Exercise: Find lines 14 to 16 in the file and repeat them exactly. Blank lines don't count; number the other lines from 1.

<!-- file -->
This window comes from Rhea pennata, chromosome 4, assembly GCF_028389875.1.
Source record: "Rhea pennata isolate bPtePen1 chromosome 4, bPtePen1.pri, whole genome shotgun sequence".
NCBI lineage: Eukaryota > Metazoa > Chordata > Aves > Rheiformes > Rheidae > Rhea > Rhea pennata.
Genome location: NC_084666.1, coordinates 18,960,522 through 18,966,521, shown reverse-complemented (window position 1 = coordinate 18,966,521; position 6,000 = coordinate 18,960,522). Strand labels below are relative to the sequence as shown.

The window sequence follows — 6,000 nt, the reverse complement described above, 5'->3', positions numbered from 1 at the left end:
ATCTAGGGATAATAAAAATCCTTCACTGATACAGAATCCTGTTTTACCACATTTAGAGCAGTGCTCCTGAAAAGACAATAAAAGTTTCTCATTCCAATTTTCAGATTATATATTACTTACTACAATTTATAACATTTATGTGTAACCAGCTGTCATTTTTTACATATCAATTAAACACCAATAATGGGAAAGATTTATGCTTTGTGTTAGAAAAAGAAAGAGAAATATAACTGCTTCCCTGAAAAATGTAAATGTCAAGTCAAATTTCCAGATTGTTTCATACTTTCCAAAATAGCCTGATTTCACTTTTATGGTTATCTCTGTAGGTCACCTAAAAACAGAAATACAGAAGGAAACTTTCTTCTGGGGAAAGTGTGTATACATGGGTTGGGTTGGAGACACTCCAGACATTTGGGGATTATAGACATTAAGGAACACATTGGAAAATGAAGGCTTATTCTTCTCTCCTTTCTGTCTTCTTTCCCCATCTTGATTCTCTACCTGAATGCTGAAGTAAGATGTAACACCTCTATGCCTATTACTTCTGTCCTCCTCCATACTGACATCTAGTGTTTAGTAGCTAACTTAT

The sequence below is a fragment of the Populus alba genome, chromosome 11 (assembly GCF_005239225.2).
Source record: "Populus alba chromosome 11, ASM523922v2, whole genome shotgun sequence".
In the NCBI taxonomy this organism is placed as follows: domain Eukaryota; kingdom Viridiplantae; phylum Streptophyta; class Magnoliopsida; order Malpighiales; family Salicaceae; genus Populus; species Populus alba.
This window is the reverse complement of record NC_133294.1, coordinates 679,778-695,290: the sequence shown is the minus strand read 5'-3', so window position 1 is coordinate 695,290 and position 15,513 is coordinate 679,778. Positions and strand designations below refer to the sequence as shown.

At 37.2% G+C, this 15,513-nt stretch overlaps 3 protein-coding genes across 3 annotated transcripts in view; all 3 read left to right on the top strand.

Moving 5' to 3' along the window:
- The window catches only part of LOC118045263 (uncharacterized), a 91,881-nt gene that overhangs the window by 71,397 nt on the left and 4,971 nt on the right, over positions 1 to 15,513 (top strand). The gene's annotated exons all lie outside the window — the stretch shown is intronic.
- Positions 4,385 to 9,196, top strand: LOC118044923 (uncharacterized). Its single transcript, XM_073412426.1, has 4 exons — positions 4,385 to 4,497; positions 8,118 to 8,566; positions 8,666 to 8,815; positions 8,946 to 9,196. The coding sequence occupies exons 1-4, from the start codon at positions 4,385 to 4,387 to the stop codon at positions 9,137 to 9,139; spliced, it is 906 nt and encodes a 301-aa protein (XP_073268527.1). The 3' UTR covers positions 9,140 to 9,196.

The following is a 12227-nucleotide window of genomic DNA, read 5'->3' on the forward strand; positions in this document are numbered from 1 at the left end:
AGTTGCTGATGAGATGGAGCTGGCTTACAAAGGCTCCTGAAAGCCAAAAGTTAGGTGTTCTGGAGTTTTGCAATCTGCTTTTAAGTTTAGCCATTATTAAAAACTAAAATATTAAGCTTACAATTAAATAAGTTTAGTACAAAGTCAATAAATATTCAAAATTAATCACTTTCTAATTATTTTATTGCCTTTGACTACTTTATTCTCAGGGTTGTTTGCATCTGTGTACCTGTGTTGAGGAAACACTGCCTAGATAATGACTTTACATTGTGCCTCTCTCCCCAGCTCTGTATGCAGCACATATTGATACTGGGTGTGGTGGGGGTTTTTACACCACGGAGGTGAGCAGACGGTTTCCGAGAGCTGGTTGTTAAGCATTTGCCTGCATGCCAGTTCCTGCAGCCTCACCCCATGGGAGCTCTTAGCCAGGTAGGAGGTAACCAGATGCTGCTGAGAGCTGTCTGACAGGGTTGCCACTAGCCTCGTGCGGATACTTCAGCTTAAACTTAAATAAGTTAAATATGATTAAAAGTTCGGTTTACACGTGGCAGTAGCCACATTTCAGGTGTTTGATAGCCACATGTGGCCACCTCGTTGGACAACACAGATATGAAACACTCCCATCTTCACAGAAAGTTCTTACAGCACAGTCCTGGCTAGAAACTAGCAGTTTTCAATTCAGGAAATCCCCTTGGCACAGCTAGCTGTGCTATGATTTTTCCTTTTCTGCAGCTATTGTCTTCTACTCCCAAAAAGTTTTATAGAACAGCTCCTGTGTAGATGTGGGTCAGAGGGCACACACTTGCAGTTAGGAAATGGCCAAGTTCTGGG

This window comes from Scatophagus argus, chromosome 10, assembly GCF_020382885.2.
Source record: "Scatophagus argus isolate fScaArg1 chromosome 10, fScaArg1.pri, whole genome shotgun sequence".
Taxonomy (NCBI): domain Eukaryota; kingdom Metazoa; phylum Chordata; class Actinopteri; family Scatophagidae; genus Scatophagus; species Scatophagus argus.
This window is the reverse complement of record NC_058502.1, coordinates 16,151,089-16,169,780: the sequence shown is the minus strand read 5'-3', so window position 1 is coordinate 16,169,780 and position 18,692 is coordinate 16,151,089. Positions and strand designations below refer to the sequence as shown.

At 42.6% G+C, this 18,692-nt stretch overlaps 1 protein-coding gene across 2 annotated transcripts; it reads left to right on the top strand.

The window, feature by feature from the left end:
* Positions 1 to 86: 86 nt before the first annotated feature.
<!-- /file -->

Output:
- Positions 4,385 to 9,196, top strand: LOC118044923 (uncharacterized). Its single transcript, XM_073412426.1, has 4 exons — positions 4,385 to 4,497; positions 8,118 to 8,566; positions 8,666 to 8,815; positions 8,946 to 9,196. The coding sequence occupies exons 1-4, from the start codon at positions 4,385 to 4,387 to the stop codon at positions 9,137 to 9,139; spliced, it is 906 nt and encodes a 301-aa protein (XP_073268527.1). The 3' UTR covers positions 9,140 to 9,196.

The following is a 12227-nucleotide window of genomic DNA, read 5'->3' on the forward strand; positions in this document are numbered from 1 at the left end:
AGTTGCTGATGAGATGGAGCTGGCTTACAAAGGCTCCTGAAAGCCAAAAGTTAGGTGTTCTGGAGTTTTGCAATCTGCTTTTAAGTTTAGCCATTATTAAAAACTAAAATATTAAGCTTACAATTAAATAAGTTTAGTACAAAGTCAATAAATATTCAAAATTAATCACTTTCTAATTATTTTATTGCCTTTGACTACTTTATTCTCAGGGTTGTTTGCATCTGTGTACCTGTGTTGAGGAAACACTGCCTAGATAATGACTTTACATTGTGCCTCTCTCCCCAGCTCTGTATGCAGCACATATTGATACTGGGTGTGGTGGGGGTTTTTACACCACGGAGGTGAGCAGACGGTTTCCGAGAGCTGGTTGTTAAGCATTTGCCTGCATGCCAGTTCCTGCAGCCTCACCCCATGGGAGCTCTTAGCCAGGTAGGAGGTAACCAGATGCTGCTGAGAGCTGTCTGACAGGGTTGCCACTAGCCTCGTGCGGATACTTCAGCTTAAACTTAAATAAGTTAAATATGATTAAAAGTTCGGTTTACACGTGGCAGTAGCCACATTTCAGGTGTTTGATAGCCACATGTGGCCACCTCGTTGGACAACACAGATATGAAACACTCCCATCTTCACAGAAAGTTCTTACAGCACAGTCCTGGCTAGAAACTAGCAGTTTTCAATTCAGGAAATCCCCTTGGCACAGCTAGCTGTGCTATGATTTTTCCTTTTCTGCAGCTATTGTCTTCTACTCCCAAAAAGTTTTATAGAACAGCTCCTGTGTAGATGTGGGTCAGAGGGCACACACTTGCAGTTAGGAAATGGCCAAGTTCTGGG